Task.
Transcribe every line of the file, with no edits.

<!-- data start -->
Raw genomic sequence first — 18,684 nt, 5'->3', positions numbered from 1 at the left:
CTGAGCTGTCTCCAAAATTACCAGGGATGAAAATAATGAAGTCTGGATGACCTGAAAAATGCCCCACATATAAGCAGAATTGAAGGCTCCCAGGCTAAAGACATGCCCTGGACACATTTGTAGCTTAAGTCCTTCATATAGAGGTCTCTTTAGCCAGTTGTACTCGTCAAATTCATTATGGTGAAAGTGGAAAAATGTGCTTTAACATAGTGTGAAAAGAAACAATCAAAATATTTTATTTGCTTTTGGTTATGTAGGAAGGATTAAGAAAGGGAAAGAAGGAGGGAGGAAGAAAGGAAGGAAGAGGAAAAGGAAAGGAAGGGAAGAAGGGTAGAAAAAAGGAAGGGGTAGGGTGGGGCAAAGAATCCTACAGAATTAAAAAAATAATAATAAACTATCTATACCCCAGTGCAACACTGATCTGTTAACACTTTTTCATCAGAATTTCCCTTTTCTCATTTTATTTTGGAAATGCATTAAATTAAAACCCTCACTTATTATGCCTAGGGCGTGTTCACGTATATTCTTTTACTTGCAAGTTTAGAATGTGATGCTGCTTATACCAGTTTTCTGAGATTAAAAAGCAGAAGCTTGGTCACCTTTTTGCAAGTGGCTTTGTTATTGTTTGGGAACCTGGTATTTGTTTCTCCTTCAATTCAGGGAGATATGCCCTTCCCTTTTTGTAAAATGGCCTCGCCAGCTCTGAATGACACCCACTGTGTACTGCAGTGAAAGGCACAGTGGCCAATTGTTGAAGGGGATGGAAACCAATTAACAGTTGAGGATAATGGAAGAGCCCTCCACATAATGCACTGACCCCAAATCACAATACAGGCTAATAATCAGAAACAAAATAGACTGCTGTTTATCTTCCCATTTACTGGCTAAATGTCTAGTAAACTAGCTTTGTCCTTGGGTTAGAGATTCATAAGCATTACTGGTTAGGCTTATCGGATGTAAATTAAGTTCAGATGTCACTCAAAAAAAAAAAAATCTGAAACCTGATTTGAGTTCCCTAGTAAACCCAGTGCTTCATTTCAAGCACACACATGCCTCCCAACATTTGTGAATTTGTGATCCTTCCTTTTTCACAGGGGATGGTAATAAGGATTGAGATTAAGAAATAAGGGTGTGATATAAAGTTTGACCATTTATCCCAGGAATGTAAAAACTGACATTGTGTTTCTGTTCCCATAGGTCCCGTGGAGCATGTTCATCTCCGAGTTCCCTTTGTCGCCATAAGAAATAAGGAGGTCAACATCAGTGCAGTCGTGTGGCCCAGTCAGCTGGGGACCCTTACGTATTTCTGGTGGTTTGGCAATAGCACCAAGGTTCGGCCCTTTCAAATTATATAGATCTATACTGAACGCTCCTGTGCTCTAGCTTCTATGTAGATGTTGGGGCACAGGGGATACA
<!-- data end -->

Raw genomic sequence first — 18,684 nt, 5'->3', positions numbered from 1 at the left:
CTGAGCTGTCTCCAAAATTACCAGGGATGAAAATAATGAAGTCTGGATGACCTGAAAAATGCCCCACATATAAGCAGAATTGAAGGCTCCCAGGCTAAAGACATGCCCTGGACACATTTGTAGCTTAAGTCCTTCATATAGAGGTCTCTTTAGCCAGTTGTACTCGTCAAATTCATTATGGTGAAAGTGGAAAAATGTGCTTTAACATAGTGTGAAAAGAAACAATCAAAATATTTTATTTGCTTTTGGTTATGTAGGAAGGATTAAGAAAGGGAAAGAAGGAGGGAGGAAGAAAGGAAGGAAGAGGAAAAGGAAAGGAAGGGAAGAAGGGTAGAAAAAAGGAAGGGGTAGGGTGGGGCAAAGAATCCTACAGAATTAAAAAAATAATAATAAACTATCTATACCCCAGTGCAACACTGATCTGTTAACACTTTTTCATCAGAATTTCCCTTTTCTCATTTTATTTTGGAAATGCATTAAATTAAAACCCTCACTTATTATGCCTAGGGCGTGTTCACGTATATTCTTTTACTTGCAAGTTTAGAATGTGATGCTGCTTATACCAGTTTTCTGAGATTAAAAAGCAGAAGCTTGGTCACCTTTTTGCAAGTGGCTTTGTTATTGTTTGGGAACCTGGTATTTGTTTCTCCTTCAATTCAGGGAGATATGCCCTTCCCTTTTTGTAAAATGGCCTCGCCAGCTCTGAATGACACCCACTGTGTACTGCAGTGAAAGGCACAGTGGCCAATTGTTGAAGGGGATGGAAACCAATTAACAGTTGAGGATAATGGAAGAGCCCTCCACATAATGCACTGACCCCAAATCACAATACAGGCTAATAATCAGAAACAAAATAGACTGCTGTTTATCTTCCCATTTACTGGCTAAATGTCTAGTAAACTAGCTTTGTCCTTGGGTTAGAGATTCATAAGCATTACTGGTTAGGCTTATCGGATGTAAATTAAGTTCAGATGTCACTCAAAAAAAAAAAAATCTGAAACCTGATTTGAGTTCCCTAGTAAACCCAGTGCTTCATTTCAAGCACACACATGCCTCCCAACATTTGTGAATTTGTGATCCTTCCTTTTTCACAGGGGATGGTAATAAGGATTGAGATTAAGAAATAAGGGTGTGATATAAAGTTTGACCATTTATCCCAGGAATGTAAAAACTGACATTGTGTTTCTGTTCCCATAGGTCCCGTGGAGCATGTTCATCTCCGAGTTCCCTTTGTCGCCATAAGAAATAAGGAGGTCAACATCAGTGCAGTCGTGTGGCCCAGTCAGCTGGGGACCCTTACGTATTTCTGGTGGTTTGGCAATAGCACCAAGGTTCGGCCCTTTCAAATTATATAGATCTATACTGAACGCTCCTGTGCTCTAGCTTCTATGTAGATGTTGGGGCACAGGGGATACA